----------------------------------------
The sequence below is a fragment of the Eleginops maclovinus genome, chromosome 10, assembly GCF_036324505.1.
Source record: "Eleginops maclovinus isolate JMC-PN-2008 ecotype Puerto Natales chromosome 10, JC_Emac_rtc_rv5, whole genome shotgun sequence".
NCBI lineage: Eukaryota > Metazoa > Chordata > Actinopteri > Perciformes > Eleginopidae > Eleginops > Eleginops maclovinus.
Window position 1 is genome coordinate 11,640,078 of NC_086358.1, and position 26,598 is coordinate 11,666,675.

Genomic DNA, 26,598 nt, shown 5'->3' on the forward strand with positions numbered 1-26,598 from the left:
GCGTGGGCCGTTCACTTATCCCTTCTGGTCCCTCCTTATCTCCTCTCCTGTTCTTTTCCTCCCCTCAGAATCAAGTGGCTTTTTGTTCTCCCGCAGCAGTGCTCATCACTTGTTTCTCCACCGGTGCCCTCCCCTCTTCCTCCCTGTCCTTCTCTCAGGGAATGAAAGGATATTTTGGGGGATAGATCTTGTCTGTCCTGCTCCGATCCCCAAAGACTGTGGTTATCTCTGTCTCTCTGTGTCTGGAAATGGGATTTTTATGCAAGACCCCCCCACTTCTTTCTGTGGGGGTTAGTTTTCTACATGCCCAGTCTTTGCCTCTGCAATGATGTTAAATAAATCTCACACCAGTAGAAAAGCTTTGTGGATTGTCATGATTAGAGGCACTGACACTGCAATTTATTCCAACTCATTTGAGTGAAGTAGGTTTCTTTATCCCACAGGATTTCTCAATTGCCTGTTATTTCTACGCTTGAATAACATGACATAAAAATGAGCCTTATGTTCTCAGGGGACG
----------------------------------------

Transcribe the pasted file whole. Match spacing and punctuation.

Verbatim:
The sequence below is a fragment of the Eleginops maclovinus genome, chromosome 10, assembly GCF_036324505.1.
Source record: "Eleginops maclovinus isolate JMC-PN-2008 ecotype Puerto Natales chromosome 10, JC_Emac_rtc_rv5, whole genome shotgun sequence".
NCBI lineage: Eukaryota > Metazoa > Chordata > Actinopteri > Perciformes > Eleginopidae > Eleginops > Eleginops maclovinus.
Window position 1 is genome coordinate 11,640,078 of NC_086358.1, and position 26,598 is coordinate 11,666,675.

Genomic DNA, 26,598 nt, shown 5'->3' on the forward strand with positions numbered 1-26,598 from the left:
GCGTGGGCCGTTCACTTATCCCTTCTGGTCCCTCCTTATCTCCTCTCCTGTTCTTTTCCTCCCCTCAGAATCAAGTGGCTTTTTGTTCTCCCGCAGCAGTGCTCATCACTTGTTTCTCCACCGGTGCCCTCCCCTCTTCCTCCCTGTCCTTCTCTCAGGGAATGAAAGGATATTTTGGGGGATAGATCTTGTCTGTCCTGCTCCGATCCCCAAAGACTGTGGTTATCTCTGTCTCTCTGTGTCTGGAAATGGGATTTTTATGCAAGACCCCCCCACTTCTTTCTGTGGGGGTTAGTTTTCTACATGCCCAGTCTTTGCCTCTGCAATGATGTTAAATAAATCTCACACCAGTAGAAAAGCTTTGTGGATTGTCATGATTAGAGGCACTGACACTGCAATTTATTCCAACTCATTTGAGTGAAGTAGGTTTCTTTATCCCACAGGATTTCTCAATTGCCTGTTATTTCTACGCTTGAATAACATGACATAAAAATGAGCCTTATGTTCTCAGGGGACG